Department of Employment and Economic Development File No. 29858252-3
The opinion of the court was delivered by: Kirk, Judge
This opinion will be unpublished and may not be cited except as provided by Minn. Stat. § 480A.08, subd. 3 (2012).
Considered and decided by Hudson, Presiding Judge; Kirk, Judge; and Klaphake, Judge.
Retired judge of the Minnesota Court of Appeals, serving by appointment pursuant to Minn. Const. art. VI, § 10.
Relator Dustin A. Adamson challenges the decision of the unemployment law judge (ULJ) that he is not entitled to unemployment benefits because he was discharged from respondent Charter Communications LLC for employment misconduct. We conclude there was no factual or legal error in the ULJ's decision and therefore affirm.
Adamson worked for Charter as a technical advisor in a position fielding customer phone calls. He was the subject of two coachings and a verbal warning before being discharged from Charter in June 2012.
The first coaching occurred in December 2011 after Adamson was rude and disrespectful to a supervisor. Charter alleged that Adamson sent an e-mail and chat message to his supervisor using pejorative language to describe an affiliated team of employees. Adamson wrote that "Workforce doesn't know how to do their job," "I refuse to believe they are this ignorant," and "people are rude to me." When his supervisor explained the procedures that Adamson was addressing, Adamson responded that his supervisor was making an "excuse" and that the other team was attempting "to get in people's heads."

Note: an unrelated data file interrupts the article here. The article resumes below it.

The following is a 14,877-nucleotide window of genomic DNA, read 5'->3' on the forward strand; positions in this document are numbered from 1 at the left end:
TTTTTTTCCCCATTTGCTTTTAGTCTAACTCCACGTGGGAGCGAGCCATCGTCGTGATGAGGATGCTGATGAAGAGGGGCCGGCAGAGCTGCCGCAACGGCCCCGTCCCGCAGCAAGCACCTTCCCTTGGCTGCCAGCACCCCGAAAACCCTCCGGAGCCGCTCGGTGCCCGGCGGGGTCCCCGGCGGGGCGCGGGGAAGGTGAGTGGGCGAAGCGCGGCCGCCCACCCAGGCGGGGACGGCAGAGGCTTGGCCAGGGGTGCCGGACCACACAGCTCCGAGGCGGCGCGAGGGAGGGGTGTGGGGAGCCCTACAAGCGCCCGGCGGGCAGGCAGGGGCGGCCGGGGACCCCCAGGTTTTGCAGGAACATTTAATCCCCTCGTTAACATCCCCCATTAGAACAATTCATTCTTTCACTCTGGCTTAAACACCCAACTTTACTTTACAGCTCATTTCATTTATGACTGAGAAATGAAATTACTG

The second coaching occurred in February 2012 after Adamson was approached by a team captain while Adamson was on the phone with a customer. Adamson rebuked the team captain, left the customer on hold for more than five minutes, and expressed his disgust with the team captain's behavior in an online group chat.
Adamson then received a verbal warning in April in response to a March incident where his supervisor observed him being rude to two co-workers. Upon witnessing the incident, the supervisor pulled Adamson aside. Adamson argued with his supervisor in a public area and then left for the remainder of the day.
On May 31, a member of Charter's quality-control division contacted Adamson's supervisor after monitoring one of Adamson's customer calls. The quality-control employee heard Adamson disconnect the customer after the customer twice asked to speak to Adamson's supervisor. Charter investigated whether the disconnection came from Adamson's phone or the customer's phone, and determined that the disconnection came from Adamson's phone. The supervisor met with Adamson and advised him that his calls would be monitored for the remainder of the day. On his other calls that day, Adamson was observed providing inaccurate billing information to one customer and ignoring another customer for more than eight minutes while he typed notes. Adamson was instructed to submit to a drug test and then was suspended with pay pending the test results. Charter did not receive the results of the ...